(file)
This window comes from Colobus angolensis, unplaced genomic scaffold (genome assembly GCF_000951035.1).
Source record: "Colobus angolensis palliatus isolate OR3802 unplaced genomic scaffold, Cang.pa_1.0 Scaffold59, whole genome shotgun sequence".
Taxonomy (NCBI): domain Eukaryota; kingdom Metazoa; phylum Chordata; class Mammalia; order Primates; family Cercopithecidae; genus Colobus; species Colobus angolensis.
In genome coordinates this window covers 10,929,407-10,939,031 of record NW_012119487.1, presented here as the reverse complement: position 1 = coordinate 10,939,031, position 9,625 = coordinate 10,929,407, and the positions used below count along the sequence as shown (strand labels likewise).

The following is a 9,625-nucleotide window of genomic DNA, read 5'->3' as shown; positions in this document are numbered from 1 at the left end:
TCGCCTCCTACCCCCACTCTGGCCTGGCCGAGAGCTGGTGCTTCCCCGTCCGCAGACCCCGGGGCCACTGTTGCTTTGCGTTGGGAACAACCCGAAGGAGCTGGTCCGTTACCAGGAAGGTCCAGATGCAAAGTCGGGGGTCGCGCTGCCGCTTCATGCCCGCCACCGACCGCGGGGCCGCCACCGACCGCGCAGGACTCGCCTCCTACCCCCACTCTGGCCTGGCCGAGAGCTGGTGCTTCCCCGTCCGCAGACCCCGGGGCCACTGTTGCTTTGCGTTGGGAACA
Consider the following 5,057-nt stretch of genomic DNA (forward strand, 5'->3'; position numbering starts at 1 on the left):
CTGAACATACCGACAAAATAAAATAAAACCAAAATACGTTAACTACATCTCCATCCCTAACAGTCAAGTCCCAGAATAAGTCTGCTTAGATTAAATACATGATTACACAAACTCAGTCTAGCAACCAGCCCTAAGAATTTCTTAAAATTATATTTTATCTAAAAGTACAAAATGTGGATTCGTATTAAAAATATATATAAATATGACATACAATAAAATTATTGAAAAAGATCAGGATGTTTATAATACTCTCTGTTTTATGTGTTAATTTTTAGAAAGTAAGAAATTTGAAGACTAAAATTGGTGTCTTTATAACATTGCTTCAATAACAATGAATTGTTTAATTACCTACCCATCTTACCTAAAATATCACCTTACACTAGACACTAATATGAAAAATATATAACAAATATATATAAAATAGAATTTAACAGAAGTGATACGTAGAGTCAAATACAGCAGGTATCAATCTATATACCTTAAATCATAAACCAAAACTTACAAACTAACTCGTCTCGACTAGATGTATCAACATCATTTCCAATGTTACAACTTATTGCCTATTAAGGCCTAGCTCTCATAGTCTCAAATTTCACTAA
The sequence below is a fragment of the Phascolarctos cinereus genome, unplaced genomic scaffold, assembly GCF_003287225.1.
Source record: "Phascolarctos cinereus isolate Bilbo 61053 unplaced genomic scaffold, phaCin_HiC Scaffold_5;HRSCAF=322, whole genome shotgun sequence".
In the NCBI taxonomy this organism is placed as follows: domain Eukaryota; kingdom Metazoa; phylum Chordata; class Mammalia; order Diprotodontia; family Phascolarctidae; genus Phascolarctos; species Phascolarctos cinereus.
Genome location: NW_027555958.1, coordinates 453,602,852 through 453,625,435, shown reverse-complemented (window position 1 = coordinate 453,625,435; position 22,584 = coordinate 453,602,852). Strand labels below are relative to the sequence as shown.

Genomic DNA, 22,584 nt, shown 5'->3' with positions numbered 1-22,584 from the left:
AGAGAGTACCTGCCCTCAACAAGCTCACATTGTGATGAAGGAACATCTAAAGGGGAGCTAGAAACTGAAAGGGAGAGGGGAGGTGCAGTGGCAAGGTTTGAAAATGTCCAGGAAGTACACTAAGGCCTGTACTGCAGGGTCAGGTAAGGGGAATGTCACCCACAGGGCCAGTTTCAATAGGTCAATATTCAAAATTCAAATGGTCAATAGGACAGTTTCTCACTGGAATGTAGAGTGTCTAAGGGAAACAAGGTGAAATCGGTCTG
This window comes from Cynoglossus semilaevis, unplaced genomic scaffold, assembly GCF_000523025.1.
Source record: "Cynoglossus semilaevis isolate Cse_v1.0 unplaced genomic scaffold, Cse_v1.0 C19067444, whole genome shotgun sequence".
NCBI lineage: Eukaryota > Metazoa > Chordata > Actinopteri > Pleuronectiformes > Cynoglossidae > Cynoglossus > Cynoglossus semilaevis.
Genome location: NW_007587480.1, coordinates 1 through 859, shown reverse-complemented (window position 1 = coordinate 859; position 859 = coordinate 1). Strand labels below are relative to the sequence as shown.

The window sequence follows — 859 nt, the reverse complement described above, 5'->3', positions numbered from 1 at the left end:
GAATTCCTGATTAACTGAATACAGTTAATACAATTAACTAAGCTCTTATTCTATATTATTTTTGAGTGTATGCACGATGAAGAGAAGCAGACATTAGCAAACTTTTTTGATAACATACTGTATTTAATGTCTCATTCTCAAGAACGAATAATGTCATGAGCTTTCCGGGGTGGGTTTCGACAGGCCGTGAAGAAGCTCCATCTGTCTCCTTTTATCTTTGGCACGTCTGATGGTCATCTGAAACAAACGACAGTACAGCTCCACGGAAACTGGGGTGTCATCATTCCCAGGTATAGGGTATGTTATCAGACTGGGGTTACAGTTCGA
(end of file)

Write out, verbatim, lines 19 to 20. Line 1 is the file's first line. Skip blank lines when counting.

The window sequence follows — 859 nt, the reverse complement described above, 5'->3', positions numbered from 1 at the left end:
GAATTCCTGATTAACTGAATACAGTTAATACAATTAACTAAGCTCTTATTCTATATTATTTTTGAGTGTATGCACGATGAAGAGAAGCAGACATTAGCAAACTTTTTTGATAACATACTGTATTTAATGTCTCATTCTCAAGAACGAATAATGTCATGAGCTTTCCGGGGTGGGTTTCGACAGGCCGTGAAGAAGCTCCATCTGTCTCCTTTTATCTTTGGCACGTCTGATGGTCATCTGAAACAAACGACAGTACAGCTCCACGGAAACTGGGGTGTCATCATTCCCAGGTATAGGGTATGTTATCAGACTGGGGTTACAGTTCGA